Ehtics Prejudice And Anti Discriminator

Topics: Sociology, Nursing care plan, Need Pages: 22 (21022 words) Published: December 5, 2014
Chapter 1

Unit covered:
DH3K 34

Social care theory for practice
Introduction
Social Care Theory for Practice is a major
component of your HNC in Social Care.
You may note that it is worth two credits
within the framework of your qualification,
and it certainly underpins major concepts
in social care. It covers important elements
like values, anti-discriminatory practice,
legislation, care planning and intervention
methods, as well as team work, and is very
much focused upon how theory relates to
day-to-day work. You may also find that
it lends itself to other areas of study, like
psychology, social policy or sociology,
and hopefully, as you gain experience
in workplaces, you will benefit from
understanding how theories and class work
relate to actual real-life work. It will challenge
your thoughts and experiences, help you to
analyse your own understanding of the world
around you, and hopefully encourage you to
consider the nature of your own opinions.
This is a challenging area of study; Social
Care Theory should enhance your analytical
skills and while it may not make you change
your mind about some things, it should help
you to understand your own views and the
views of others.
This chapter aims to explain the main
concepts relating to the central themes of
the unit in a step-by-step way. However, in
any work setting, you should be mindful of
individual policies and procedures, team
structures and mission statements which
relate to some of the areas mentioned.
Certainly, as an area of study, Social Care
Theory for Practice is aptly named:

it aims to help you to understand some
of the broad themes in the huge field of
social care and equip you with enough
underpinning knowledge to practise safely,
ethically and responsibly. It will also give you
a degree of factual knowledge in relation to
theories on teams, management styles and
communication. It should also give you a an
insight into the sometimes daunting area
of legislation, covering major Acts which
impact upon a social care worker’s role,
responsibility and duty.

Social care theory provides ample food for thought.

On completing this unit you should be
able to explain how social care values and
principles influence practice; understand the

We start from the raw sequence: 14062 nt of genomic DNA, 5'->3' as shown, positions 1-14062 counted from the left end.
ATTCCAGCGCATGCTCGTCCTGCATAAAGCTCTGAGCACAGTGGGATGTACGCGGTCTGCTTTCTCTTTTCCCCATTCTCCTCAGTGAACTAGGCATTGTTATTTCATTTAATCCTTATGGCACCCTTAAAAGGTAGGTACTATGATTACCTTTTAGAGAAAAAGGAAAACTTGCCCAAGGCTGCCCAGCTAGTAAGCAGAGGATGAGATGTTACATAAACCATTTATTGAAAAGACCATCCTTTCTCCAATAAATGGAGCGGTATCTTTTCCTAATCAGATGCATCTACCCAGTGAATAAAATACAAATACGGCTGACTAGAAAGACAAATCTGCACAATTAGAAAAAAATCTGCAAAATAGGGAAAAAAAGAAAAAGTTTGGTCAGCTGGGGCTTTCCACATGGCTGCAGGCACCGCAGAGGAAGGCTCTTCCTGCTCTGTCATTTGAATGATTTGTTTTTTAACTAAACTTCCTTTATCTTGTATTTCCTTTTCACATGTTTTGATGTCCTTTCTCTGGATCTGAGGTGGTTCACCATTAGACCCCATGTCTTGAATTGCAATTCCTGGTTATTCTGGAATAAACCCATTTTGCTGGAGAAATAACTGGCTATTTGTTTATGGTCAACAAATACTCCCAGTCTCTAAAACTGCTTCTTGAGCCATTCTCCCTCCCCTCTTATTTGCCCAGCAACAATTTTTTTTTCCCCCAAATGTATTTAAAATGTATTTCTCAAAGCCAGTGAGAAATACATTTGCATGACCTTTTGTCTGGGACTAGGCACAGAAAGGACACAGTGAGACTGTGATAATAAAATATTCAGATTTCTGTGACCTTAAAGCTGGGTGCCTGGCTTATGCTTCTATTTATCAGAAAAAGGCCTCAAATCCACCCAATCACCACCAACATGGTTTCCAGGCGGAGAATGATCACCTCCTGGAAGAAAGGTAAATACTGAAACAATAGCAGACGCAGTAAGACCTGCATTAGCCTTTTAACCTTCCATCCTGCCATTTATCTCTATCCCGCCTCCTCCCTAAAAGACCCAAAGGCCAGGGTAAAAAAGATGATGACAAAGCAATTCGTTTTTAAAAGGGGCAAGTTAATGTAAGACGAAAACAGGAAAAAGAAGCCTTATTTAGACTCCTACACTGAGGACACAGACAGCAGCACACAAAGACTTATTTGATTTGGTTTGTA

care planning process; be aware of a variety
of social care intervention models; evaluate
and describe types and models of teams and

1

team working. While every study centre will have
its own methods of assessment, as this is such a
broad area, it is likely that you will be expected
to produce evidence of a significant level of
knowledge through essay, case study exercise
and/or presentation.
Wherever and however you complete this
complex unit, your tutor will keep you informed
of assessment processes and detail.

Key terms
Intervention to get involved; to interfere with
events or processes
Knowledge awareness and understanding of
concepts and facts
Methods a way of doing something, especially
systematic
Principle a rule of conduct or expected practice
Process routine way of dealing with something
Skills capacity to do something – demonstrated
ability to do something
Values the worth we place upon someone or
something

Values and underpinning
care principles
Through general discussions and perhaps
through prior learning, you may already have
quite a fixed idea of what values may mean. We
talk a lot about ‘respect’, ‘individuality’, ‘equality’ or ‘diversity’ in social care. This chapter aims to
challenge and unearth a deeper comprehension
of values and look at wider social issues which
may influence our understanding of what is ‘right’
or ‘wrong’, ‘good’ or ‘bad’, in Social Care. Values are about ethics, moral dilemmas, challenges and
cultural awareness; they reflect our own personal
belief systems, backgrounds and socialisation and
they can, and probably will, change! You not only
have to consider your own value-base,...
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